Control System Security Overview
Control systems monitor and control industrial infrastructures and facilities including electric, water, oil and gas pipelines, among others. System types are implemented based on the needs of the facility and their need for either constant measures or simple notification.
Types of Control Systems
Distributed control systems are geographically local control systems used in power generation facilities, refineries and water treatment plants. DCS provide constant feedback, via analog input/output (IO), on systems status to engineers. Engineers can then make adjustments as required. For example, DCS’s can be setup to issue alarms when a subsystem reaches a certain predetermined temperature.
Programmable logic controllers are also geographically local control systems that, unlike DCS’s, utilize discrete input, which is, in simplest terms, on or off. PLC’s are used on assembly lines and industrial facilities. For example, a PLC may be used to alert an operator that assembly of a car component has completed. Like DCS, PLC’s utilize high-speed communications.
Supervisory Control and Data Acquisition (SCADA), unlike DCS and PLC controlled systems, are more widely distributed. SCADA is, essentially a system where data is collected from a system in order to control it. Utilizing Local Area Networks (LANS), SCADA installations can cover hundreds or thousands of miles. They are used in water utilities, oil and gas pipelines and electric utilities among others. The components of a SCADA system are SCADA control centers and the systems that they monitor. Control centers constantly monitor other systems or field sites, collecting data and keeping track of systems status. If an event occurs the control center can trigger an alarm, alert an operator or whatever it is designed to do in response to the event.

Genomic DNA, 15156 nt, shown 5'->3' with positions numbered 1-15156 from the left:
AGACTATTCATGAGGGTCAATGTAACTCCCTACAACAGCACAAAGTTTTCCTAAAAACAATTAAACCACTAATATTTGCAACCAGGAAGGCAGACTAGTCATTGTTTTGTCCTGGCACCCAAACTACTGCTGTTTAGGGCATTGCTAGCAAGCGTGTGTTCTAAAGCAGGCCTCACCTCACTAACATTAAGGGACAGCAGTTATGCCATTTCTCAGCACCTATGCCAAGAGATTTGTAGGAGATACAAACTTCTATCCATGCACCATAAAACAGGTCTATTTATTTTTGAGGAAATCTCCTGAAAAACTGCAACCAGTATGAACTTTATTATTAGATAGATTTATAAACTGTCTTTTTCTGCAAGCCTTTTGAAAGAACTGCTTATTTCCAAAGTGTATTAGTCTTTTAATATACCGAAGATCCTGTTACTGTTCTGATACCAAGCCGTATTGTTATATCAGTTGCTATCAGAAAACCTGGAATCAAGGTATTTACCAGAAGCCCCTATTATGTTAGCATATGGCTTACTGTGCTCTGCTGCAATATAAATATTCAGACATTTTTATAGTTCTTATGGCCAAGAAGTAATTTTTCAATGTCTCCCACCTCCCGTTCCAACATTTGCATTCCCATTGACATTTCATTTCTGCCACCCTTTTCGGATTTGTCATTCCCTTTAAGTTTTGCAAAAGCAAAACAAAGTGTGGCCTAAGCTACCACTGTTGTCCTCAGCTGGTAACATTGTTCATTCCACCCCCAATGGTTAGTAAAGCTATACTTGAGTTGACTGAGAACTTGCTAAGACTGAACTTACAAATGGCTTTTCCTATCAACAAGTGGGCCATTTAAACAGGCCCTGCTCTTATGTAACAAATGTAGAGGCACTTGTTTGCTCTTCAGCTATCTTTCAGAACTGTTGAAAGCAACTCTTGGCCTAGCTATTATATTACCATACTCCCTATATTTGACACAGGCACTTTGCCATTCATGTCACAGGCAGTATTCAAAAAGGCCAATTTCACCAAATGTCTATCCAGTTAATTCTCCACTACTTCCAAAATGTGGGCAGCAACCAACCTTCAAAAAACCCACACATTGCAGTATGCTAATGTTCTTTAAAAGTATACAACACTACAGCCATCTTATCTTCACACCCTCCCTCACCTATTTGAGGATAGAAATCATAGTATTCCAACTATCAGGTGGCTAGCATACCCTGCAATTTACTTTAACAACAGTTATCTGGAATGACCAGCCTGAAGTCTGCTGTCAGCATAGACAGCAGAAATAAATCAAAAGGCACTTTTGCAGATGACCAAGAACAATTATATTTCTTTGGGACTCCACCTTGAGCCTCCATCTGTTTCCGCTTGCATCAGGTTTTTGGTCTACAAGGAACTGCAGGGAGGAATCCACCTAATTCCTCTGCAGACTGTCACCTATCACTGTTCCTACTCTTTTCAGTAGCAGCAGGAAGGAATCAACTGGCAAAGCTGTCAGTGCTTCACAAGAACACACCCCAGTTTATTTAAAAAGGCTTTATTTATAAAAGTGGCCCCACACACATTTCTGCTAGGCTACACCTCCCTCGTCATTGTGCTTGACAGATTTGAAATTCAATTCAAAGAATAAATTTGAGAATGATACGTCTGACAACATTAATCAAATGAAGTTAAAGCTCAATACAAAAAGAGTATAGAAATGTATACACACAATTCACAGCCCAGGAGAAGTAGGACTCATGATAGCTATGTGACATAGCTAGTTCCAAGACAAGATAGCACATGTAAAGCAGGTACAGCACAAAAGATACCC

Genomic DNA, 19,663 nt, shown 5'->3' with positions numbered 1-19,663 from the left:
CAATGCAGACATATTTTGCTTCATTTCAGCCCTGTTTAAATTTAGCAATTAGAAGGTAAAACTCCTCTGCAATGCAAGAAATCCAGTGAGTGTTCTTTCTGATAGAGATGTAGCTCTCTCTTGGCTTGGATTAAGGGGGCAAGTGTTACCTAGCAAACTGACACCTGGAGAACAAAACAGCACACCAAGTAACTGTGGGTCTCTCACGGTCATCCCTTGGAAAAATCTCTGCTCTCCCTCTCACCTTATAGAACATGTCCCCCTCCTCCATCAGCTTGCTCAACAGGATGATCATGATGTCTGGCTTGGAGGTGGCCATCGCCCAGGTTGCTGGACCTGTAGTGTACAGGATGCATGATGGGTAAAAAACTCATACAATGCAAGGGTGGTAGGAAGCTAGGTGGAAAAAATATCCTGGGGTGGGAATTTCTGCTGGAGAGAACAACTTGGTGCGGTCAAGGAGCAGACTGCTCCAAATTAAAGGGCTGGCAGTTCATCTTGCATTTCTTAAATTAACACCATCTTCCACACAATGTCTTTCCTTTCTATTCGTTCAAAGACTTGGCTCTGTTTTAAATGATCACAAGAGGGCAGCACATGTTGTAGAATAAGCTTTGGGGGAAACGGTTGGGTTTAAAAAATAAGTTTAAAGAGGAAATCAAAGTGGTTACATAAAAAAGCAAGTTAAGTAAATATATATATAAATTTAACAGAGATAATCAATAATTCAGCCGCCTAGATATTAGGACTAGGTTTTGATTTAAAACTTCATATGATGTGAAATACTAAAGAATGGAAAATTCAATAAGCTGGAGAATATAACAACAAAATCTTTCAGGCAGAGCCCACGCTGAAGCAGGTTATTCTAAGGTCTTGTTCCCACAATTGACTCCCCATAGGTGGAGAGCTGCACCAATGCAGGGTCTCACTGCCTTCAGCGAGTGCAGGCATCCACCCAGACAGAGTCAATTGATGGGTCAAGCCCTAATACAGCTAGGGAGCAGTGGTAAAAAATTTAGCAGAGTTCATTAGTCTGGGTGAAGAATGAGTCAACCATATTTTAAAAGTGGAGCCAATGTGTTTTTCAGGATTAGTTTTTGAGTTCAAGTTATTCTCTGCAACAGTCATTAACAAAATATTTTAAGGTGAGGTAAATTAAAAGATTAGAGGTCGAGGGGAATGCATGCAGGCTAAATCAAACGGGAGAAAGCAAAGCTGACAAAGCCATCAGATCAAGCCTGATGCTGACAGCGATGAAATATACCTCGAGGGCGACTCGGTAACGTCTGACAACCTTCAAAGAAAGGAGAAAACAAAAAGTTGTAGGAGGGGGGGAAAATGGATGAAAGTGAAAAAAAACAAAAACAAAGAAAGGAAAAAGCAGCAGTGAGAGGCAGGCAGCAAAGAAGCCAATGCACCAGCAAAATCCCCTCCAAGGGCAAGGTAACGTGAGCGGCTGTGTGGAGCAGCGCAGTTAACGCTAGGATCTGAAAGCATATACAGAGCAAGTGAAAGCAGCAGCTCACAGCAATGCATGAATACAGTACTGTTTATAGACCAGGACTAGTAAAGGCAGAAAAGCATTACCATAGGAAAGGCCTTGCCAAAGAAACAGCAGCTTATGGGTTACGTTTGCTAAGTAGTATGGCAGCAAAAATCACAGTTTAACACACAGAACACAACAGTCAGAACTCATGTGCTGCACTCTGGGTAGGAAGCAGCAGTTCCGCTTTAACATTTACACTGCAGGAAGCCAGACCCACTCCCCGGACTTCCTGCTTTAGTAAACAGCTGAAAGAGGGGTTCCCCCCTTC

Energy Management t systems are actually a type of SCADA system designed to monitor and control power systems. They are generally connected to the SCADA LAN.
Brief History of Control Systems
Prior to the 1990’s control systems were largely isolated networks whose main ‘security’ concern was physical. The systems were mostly closed-loop networks that relied upon system to system communication. As the year 2000 approached the industry leaders realized they needed to prepare for potential year 2000 or Y2K issues. As these improvements were made the industries also began to recognize the cost benefits of interconnecting systems and attached them to networked computer systems. Systems that were mainly stand-alone were now being connected to corporate networks so that decision makers could get feedback in real or near-real time. The approach did improve efficiency, but it also introduced vulnerabilities that did not previously exist.
Threats to Control Systems
Being in a more open environment has exposed control systems to the same vulnerabilities that were initially faced in Information Technology (IT). However, control systems are usually run on much older technology that has not been ‘hardened’ over time as IT systems have. The lack of maturity leaves them open to vulnerabilities that have long been solved by IT systems. Attempting to apply IT safeguards to control systems can have adverse effects. For example, port scanning, commonly used to find open ports on a network, can freeze PLC’s. Additionally, there is a lack of knowledgeable resources available to tackle the control system cyber security issue with most of those coming from the IT world.
An attempt has been made at protection standardization. The North American Electric Reliability Council (NERC) created the Critical Infrastructure Protection standards to address the issue. However, many aspects of the standard are too liberal, allowing individual organizations decide what was critical and what was not. This lack of application of rigorous standards leaves, not only an organizations systems at risk, but any systems that interface with that organizations self-identified non-critical components.